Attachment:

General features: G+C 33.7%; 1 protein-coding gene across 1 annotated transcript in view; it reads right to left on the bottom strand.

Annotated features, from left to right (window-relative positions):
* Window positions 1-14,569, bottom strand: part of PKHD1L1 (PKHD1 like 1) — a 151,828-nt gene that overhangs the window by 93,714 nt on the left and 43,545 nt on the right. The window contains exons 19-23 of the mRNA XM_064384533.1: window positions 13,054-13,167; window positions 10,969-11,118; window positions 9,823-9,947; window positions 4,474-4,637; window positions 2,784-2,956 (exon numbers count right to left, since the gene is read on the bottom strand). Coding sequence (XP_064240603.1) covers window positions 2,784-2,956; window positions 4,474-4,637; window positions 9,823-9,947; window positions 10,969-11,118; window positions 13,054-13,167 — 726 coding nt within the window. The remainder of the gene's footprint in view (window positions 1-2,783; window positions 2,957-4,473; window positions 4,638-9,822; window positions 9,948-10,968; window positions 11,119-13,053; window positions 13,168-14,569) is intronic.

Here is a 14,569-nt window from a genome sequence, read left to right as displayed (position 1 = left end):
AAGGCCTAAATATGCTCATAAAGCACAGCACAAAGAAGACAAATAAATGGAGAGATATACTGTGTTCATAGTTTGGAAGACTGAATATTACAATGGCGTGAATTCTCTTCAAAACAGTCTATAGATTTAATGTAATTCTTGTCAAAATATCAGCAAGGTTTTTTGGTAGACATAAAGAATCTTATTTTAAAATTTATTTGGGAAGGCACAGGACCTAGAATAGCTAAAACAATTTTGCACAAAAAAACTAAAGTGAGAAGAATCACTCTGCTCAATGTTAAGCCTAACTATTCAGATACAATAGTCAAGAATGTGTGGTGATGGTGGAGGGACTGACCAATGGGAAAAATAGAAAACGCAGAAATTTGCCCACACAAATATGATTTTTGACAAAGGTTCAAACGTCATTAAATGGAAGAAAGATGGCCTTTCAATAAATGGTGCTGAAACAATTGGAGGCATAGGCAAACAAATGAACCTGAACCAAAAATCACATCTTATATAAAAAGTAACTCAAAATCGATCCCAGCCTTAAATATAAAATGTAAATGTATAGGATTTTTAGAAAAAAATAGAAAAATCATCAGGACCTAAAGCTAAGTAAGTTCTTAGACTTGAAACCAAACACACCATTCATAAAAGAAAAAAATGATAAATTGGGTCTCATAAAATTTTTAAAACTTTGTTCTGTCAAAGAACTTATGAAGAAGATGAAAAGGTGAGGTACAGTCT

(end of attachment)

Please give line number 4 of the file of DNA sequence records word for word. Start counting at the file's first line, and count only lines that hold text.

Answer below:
Here is a 14,569-nt window from a genome sequence, read left to right as displayed (position 1 = left end):